In a nutshell, being emotionally resilient means being able to remain balanced in the face of stress, acknowledging difficult emotions but preventing them from controlling your life. Emotional resilience is a trait that can be cultivated, and it can influence everything from your happiness to your overall physical well-being. While nothing can prevent you from feeling pain or loss, there are things you can do to ensure you are better prepared to deal with these experiences when they arrive. Here are six ways to become more emotionally resilient.
1. Be aware of your feelings
Repressing your feelings or compartmentalizing them can help you to cope in the short-term, but your emotional health requires you to engage with these emotions and find ways to work through them. When you’re aware that you’re feeling something uncomfortable or unpleasant, take a deep breath and look more closely. What sensations are you experiencing? What thoughts or beliefs are associated with these experiences? What would you call the emotions you’re feeling? Are you reminded of anything significant from your past? Answering these types of questions properly connects you with your emotions rather than letting them bubble under the surface.
2. Accept your feelings
Being emotionally resilient requires not only identifying your emotions but accepting them. For example, if you note that you’re feeling resentful and sad because of something you’ve learned about your ex-partner, you will only breed self-contempt if you then berate yourself for reacting in this way. It’s vital to validate your emotions as understandable reactions to your situation and to offer yourself compassion even if you don’t like how you’re feeling.
Don’t internally label yourself as stupid, immature, or petty. Instead, affirm that everyone experiences these emotions at some points, and tell yourself that it is okay to feel this way at the moment even though it is not a nice experience. The more emotionally resilient you are, the more you will be able to accept that uncomfortable feelings are part of life and that they will necessarily pass in time.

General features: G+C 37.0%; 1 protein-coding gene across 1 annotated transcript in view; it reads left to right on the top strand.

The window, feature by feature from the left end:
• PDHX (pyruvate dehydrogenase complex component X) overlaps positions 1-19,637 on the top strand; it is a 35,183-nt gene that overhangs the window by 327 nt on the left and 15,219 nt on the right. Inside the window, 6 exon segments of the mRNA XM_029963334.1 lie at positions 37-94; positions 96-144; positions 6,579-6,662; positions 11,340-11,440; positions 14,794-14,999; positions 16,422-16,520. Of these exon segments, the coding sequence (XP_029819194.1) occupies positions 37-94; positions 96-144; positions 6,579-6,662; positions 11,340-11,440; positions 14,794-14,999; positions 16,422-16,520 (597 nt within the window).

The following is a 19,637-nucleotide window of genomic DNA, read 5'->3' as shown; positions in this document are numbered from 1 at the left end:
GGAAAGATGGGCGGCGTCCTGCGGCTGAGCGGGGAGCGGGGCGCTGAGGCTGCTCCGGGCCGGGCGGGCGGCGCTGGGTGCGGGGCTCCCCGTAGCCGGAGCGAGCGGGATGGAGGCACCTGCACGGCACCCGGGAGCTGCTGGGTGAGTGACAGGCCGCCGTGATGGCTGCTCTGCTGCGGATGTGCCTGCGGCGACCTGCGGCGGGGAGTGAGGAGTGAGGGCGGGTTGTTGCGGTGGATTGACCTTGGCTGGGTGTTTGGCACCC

3. Understand the roots of your feelings
Another element of emotional resilience involves seeing how your present connects with your past. For example, you might be inclined to feel angry when dealing with people who don’t listen to you because it reopens an old wound related to being ignored in earlier life. In particular, you can learn a lot by examining the messages you received in your family of origin. Everyone carries assumptions from childhood, and many of these assumptions can have a huge influence over emotional reactions.
Perhaps the idea of letting other people see your sadness leaves you feeling ashamed because your father taught you that being emotionally vulnerable was a sign of weakness, or maybe you cannot stand setbacks at work because your mother emphasized that your worth as a person was contingent on your achievements.
Once you bring these messages into your conscious awareness, you can choose to write what is sometimes called a “corrective script.” In other words, you can reshape your assumptions to match what you really believe as an adult instead of sticking with what you were taught to believe as a child. This process helps you make more sense of your feelings in the short-term, and it simplifies your emotional life in the long-term.
4. Seek support when needed
Being emotionally resilient doesn’t mean that you need to stoically cope with everything on your own. In fact, people who successfully bounce back from emotional emergencies tend to have a good support network behind them. A group of close friends or a wise family member can sometimes do a great deal to help you work through your difficult feelings. At other times, it might be smarter to enlist the help of a therapist.
A lack of emotional resilience is often connected to feelings of helplessness. While it is true that many things are beyond your control, you will feel more confident about your ability to withstand hard times if you work to make full use of your difficult experiences. Once you have identified, accepted and processed emotions, start considering what you can do to start improving your situation.
6. Look after your body and your mind
Finally, it’s hard to be emotionally resilient if you feel strung out or your body is utterly exhausted. In contrast, those who eat well, sleep well, and exercise regularly feel physically better in a way that promotes emotional strength. It’s also important to avoid being tempted to numb your feelings in a self-destructive way (e.g. with drugs, alcohol, food, or any other). Instead, give some thought to healthy habits that make you feel better on an emotional level. What hobbies are guaranteed to induce feelings of optimism? Which relaxing pursuits help you wind down after a difficult day? Make sure you take part in all of these activities on a regular basis.